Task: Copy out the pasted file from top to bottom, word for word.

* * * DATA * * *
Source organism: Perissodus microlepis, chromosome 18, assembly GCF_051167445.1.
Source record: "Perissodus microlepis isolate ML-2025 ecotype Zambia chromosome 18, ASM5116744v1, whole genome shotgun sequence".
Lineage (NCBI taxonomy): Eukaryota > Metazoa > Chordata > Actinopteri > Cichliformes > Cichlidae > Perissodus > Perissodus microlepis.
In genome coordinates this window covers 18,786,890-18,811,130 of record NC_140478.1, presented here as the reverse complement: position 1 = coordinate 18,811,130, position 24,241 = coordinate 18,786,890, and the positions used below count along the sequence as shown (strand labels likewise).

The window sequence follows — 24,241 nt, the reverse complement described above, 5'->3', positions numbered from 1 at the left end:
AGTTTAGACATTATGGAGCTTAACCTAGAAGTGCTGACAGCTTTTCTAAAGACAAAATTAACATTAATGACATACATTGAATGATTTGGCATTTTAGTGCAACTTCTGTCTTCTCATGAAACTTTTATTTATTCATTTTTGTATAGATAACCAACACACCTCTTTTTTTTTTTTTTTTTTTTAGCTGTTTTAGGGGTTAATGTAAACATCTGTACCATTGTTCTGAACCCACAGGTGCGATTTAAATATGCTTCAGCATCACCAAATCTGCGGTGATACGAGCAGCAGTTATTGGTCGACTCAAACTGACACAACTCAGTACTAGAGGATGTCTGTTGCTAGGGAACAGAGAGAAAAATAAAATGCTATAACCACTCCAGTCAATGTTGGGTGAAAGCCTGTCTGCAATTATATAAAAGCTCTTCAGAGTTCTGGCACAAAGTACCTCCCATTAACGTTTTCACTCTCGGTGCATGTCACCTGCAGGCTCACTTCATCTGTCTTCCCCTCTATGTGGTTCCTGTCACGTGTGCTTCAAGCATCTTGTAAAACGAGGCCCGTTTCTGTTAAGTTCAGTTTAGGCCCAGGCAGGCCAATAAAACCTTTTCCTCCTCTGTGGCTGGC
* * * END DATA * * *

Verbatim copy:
Source organism: Perissodus microlepis, chromosome 18, assembly GCF_051167445.1.
Source record: "Perissodus microlepis isolate ML-2025 ecotype Zambia chromosome 18, ASM5116744v1, whole genome shotgun sequence".
Lineage (NCBI taxonomy): Eukaryota > Metazoa > Chordata > Actinopteri > Cichliformes > Cichlidae > Perissodus > Perissodus microlepis.
In genome coordinates this window covers 18,786,890-18,811,130 of record NC_140478.1, presented here as the reverse complement: position 1 = coordinate 18,811,130, position 24,241 = coordinate 18,786,890, and the positions used below count along the sequence as shown (strand labels likewise).

The window sequence follows — 24,241 nt, the reverse complement described above, 5'->3', positions numbered from 1 at the left end:
AGTTTAGACATTATGGAGCTTAACCTAGAAGTGCTGACAGCTTTTCTAAAGACAAAATTAACATTAATGACATACATTGAATGATTTGGCATTTTAGTGCAACTTCTGTCTTCTCATGAAACTTTTATTTATTCATTTTTGTATAGATAACCAACACACCTCTTTTTTTTTTTTTTTTTTTTAGCTGTTTTAGGGGTTAATGTAAACATCTGTACCATTGTTCTGAACCCACAGGTGCGATTTAAATATGCTTCAGCATCACCAAATCTGCGGTGATACGAGCAGCAGTTATTGGTCGACTCAAACTGACACAACTCAGTACTAGAGGATGTCTGTTGCTAGGGAACAGAGAGAAAAATAAAATGCTATAACCACTCCAGTCAATGTTGGGTGAAAGCCTGTCTGCAATTATATAAAAGCTCTTCAGAGTTCTGGCACAAAGTACCTCCCATTAACGTTTTCACTCTCGGTGCATGTCACCTGCAGGCTCACTTCATCTGTCTTCCCCTCTATGTGGTTCCTGTCACGTGTGCTTCAAGCATCTTGTAAAACGAGGCCCGTTTCTGTTAAGTTCAGTTTAGGCCCAGGCAGGCCAATAAAACCTTTTCCTCCTCTGTGGCTGGC